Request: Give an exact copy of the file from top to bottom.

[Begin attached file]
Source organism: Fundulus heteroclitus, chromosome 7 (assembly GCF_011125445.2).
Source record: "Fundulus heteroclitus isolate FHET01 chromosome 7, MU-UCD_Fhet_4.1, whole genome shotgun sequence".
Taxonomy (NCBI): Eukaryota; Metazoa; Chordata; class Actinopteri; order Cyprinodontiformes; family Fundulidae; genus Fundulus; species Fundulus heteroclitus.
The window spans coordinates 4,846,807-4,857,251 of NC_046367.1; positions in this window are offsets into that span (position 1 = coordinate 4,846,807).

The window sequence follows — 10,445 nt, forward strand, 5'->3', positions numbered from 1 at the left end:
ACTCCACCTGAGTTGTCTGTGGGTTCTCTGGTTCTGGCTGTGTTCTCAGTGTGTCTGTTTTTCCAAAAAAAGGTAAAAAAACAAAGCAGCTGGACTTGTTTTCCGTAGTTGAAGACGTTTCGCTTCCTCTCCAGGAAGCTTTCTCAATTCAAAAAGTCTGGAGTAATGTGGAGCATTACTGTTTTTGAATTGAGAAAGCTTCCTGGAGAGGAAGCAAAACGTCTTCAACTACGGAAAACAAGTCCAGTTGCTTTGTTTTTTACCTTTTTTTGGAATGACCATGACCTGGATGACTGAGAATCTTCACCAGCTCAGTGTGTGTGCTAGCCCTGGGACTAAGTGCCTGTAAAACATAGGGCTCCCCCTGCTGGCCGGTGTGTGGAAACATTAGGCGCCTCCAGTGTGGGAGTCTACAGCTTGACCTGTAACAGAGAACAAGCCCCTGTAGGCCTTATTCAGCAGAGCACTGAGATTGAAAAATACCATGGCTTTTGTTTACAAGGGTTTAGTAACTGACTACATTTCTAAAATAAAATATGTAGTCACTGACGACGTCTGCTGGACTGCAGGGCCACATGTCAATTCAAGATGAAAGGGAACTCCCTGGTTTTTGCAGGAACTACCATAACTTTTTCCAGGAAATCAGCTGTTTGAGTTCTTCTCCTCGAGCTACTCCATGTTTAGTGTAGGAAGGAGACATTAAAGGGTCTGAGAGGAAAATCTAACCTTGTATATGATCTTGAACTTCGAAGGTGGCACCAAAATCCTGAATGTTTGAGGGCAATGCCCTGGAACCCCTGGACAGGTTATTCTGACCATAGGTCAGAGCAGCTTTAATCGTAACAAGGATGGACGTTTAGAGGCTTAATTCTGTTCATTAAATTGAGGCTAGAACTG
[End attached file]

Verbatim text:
Source organism: Fundulus heteroclitus, chromosome 7 (assembly GCF_011125445.2).
Source record: "Fundulus heteroclitus isolate FHET01 chromosome 7, MU-UCD_Fhet_4.1, whole genome shotgun sequence".
Taxonomy (NCBI): Eukaryota; Metazoa; Chordata; class Actinopteri; order Cyprinodontiformes; family Fundulidae; genus Fundulus; species Fundulus heteroclitus.
The window spans coordinates 4,846,807-4,857,251 of NC_046367.1; positions in this window are offsets into that span (position 1 = coordinate 4,846,807).

The window sequence follows — 10,445 nt, forward strand, 5'->3', positions numbered from 1 at the left end:
ACTCCACCTGAGTTGTCTGTGGGTTCTCTGGTTCTGGCTGTGTTCTCAGTGTGTCTGTTTTTCCAAAAAAAGGTAAAAAAACAAAGCAGCTGGACTTGTTTTCCGTAGTTGAAGACGTTTCGCTTCCTCTCCAGGAAGCTTTCTCAATTCAAAAAGTCTGGAGTAATGTGGAGCATTACTGTTTTTGAATTGAGAAAGCTTCCTGGAGAGGAAGCAAAACGTCTTCAACTACGGAAAACAAGTCCAGTTGCTTTGTTTTTTACCTTTTTTTGGAATGACCATGACCTGGATGACTGAGAATCTTCACCAGCTCAGTGTGTGTGCTAGCCCTGGGACTAAGTGCCTGTAAAACATAGGGCTCCCCCTGCTGGCCGGTGTGTGGAAACATTAGGCGCCTCCAGTGTGGGAGTCTACAGCTTGACCTGTAACAGAGAACAAGCCCCTGTAGGCCTTATTCAGCAGAGCACTGAGATTGAAAAATACCATGGCTTTTGTTTACAAGGGTTTAGTAACTGACTACATTTCTAAAATAAAATATGTAGTCACTGACGACGTCTGCTGGACTGCAGGGCCACATGTCAATTCAAGATGAAAGGGAACTCCCTGGTTTTTGCAGGAACTACCATAACTTTTTCCAGGAAATCAGCTGTTTGAGTTCTTCTCCTCGAGCTACTCCATGTTTAGTGTAGGAAGGAGACATTAAAGGGTCTGAGAGGAAAATCTAACCTTGTATATGATCTTGAACTTCGAAGGTGGCACCAAAATCCTGAATGTTTGAGGGCAATGCCCTGGAACCCCTGGACAGGTTATTCTGACCATAGGTCAGAGCAGCTTTAATCGTAACAAGGATGGACGTTTAGAGGCTTAATTCTGTTCATTAAATTGAGGCTAGAACTG